Formula 1 is facing the biggest season in its history this year. 23 races are on the program between mid-March and mid-November in just eight months. Does the premier class expect too much from their employees? Alpine CEO Laurent Rossi explains that this cannot be said in general terms.
“That’s a lot,” says Rossi, who primarily has the mechanics in mind. “At the same time, it’s great for the sport and drivers love it. If you offered them 40 races, they would probably race 40 times a year. Unless [an der Strecke] then they drive their karts or other things anyway,” he recalls.
However, it is about finding a Formula 1 calendar that is “sustainable” for all employees in the premier class, according to Rossi. In his opinion, with 23 races “the maximum” of what is reasonable has been reached. “The fewer double and triple headers we have, the better,” adds the Alpine CEO.
In principle, Rossi has no problem with the fact that more and more new routes are slipping into the calendar. “Personally, I think that raises the bar in terms of infrastructure,” he says, explaining that the new and modern tracks make older tracks look “a bit old and shabby.”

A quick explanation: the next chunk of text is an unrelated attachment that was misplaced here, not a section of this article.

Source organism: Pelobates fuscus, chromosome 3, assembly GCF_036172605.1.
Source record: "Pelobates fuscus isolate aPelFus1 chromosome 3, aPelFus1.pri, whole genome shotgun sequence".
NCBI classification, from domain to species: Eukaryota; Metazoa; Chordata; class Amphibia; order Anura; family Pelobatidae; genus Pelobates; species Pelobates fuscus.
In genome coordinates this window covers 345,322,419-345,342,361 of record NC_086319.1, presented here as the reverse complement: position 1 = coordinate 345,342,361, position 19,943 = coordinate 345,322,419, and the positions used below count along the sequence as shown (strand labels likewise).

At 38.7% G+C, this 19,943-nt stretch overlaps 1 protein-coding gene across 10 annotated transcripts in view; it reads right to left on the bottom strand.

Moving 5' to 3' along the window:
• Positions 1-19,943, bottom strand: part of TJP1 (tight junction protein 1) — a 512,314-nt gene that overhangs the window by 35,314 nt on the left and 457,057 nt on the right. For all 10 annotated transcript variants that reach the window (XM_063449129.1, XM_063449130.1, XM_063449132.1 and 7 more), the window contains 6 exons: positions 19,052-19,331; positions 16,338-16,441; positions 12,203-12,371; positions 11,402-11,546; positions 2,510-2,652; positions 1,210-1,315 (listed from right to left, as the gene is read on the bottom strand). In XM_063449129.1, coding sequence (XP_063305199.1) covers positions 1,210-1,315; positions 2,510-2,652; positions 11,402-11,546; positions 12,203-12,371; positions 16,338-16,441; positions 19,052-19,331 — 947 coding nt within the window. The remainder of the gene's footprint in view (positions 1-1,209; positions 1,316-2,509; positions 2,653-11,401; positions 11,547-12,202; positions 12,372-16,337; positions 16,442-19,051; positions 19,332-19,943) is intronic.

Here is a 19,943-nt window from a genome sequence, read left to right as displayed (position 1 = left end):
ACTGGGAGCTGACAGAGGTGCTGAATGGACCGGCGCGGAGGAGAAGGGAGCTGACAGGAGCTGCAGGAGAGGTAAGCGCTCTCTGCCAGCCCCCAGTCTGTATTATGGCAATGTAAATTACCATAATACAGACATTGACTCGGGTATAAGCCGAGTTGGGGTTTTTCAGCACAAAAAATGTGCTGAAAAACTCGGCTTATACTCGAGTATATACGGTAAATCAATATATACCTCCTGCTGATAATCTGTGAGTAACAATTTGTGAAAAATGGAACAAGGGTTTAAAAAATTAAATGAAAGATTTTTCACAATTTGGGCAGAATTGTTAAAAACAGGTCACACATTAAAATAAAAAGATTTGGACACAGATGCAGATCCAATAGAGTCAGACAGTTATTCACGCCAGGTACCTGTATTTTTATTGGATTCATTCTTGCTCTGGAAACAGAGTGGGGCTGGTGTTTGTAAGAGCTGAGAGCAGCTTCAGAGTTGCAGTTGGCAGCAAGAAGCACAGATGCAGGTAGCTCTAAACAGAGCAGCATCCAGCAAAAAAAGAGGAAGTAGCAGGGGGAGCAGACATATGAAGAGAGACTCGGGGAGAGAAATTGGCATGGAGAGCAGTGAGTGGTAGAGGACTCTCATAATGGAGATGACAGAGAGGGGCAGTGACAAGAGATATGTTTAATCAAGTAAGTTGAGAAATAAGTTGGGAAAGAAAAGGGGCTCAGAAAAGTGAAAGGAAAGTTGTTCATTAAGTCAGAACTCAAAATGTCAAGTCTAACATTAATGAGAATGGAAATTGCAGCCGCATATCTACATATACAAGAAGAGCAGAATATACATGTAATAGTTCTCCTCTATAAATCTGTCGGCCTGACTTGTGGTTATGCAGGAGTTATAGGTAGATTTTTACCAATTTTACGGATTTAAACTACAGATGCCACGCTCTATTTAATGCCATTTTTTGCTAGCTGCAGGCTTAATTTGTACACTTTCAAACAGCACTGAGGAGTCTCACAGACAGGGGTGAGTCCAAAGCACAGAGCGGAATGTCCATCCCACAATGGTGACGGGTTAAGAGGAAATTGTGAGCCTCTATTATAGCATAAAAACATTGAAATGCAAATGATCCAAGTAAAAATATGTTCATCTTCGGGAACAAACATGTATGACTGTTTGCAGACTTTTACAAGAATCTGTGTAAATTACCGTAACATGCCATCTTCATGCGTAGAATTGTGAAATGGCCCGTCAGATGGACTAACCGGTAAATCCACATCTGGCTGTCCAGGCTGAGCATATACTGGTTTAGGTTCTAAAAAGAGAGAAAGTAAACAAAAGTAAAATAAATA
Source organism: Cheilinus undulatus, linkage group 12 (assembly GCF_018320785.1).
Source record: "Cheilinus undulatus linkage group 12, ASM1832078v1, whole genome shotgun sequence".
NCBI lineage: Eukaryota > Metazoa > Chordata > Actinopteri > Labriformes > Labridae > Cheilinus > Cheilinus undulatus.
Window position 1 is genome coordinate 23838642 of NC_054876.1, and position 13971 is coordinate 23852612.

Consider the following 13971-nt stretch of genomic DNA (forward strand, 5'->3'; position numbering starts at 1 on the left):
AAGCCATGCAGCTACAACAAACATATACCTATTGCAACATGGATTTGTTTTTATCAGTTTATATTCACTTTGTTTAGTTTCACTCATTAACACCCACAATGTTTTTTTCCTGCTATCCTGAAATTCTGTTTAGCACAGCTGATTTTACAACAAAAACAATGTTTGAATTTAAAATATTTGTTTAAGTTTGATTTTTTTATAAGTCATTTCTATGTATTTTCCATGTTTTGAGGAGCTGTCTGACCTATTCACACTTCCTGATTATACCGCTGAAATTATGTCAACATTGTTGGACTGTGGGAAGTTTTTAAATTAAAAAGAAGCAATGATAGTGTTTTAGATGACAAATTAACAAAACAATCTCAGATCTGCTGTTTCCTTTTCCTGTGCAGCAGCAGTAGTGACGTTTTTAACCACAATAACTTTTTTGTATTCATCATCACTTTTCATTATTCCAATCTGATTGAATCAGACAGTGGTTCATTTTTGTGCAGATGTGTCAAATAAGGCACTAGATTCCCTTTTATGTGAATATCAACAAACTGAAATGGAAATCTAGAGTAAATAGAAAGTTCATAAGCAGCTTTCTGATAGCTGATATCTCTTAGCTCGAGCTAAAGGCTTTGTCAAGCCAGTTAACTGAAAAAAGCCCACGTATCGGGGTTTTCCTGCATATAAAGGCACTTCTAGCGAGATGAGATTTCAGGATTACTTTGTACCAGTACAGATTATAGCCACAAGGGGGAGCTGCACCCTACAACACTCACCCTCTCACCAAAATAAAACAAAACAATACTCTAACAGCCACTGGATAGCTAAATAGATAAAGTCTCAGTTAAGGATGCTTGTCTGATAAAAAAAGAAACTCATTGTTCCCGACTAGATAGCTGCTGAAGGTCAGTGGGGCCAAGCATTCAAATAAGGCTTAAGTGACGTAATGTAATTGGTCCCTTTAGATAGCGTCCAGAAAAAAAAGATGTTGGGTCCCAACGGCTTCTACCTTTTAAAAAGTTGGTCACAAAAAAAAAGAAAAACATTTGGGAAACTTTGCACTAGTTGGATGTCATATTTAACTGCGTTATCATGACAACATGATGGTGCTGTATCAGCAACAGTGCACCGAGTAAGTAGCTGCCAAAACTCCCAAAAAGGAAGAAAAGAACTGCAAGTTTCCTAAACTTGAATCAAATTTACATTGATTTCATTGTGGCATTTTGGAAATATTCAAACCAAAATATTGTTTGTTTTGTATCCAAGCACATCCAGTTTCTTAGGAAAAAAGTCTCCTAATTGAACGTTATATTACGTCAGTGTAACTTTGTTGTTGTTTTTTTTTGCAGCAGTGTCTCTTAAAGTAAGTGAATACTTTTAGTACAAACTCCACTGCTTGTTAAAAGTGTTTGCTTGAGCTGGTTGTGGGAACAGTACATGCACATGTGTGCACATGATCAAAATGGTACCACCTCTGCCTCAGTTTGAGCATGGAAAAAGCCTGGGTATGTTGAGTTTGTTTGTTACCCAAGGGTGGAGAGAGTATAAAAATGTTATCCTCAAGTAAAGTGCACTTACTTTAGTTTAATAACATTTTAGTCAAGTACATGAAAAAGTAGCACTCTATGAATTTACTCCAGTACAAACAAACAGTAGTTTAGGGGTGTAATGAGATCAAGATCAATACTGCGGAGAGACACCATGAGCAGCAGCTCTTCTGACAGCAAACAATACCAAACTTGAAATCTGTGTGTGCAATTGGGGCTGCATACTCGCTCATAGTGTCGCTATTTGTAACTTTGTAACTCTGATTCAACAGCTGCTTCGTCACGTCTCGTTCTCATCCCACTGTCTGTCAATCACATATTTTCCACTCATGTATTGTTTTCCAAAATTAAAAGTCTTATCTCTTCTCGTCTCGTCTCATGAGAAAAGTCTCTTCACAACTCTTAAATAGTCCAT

“It’s great to be at Spa, Monza and Silverstone. I love these races a lot,” he clarifies. At the same time, however, new routes such as in Miami are an incentive for the historic courses not to “rest on their laurels” and thus run the risk of possibly losing their place on the calendar.
And Rossi also welcomes the latest developments in Formula 1 apart from calendar planning. Sprint races, for example, are “a step in the right direction because they upgrade the show a bit,” says Rossi, who also explains: “The budget limit is the best thing happened to the sport.”
“Otherwise a lot of people would have given up and said: ‘I can’t make a billion even as a Renault [Euro] invest every year. I’m sorry, that doesn’t make any sense.’ I think the upper cost limit is great,” Rossi clarifies. The budget cap is intended to help Alpine catch up with the top.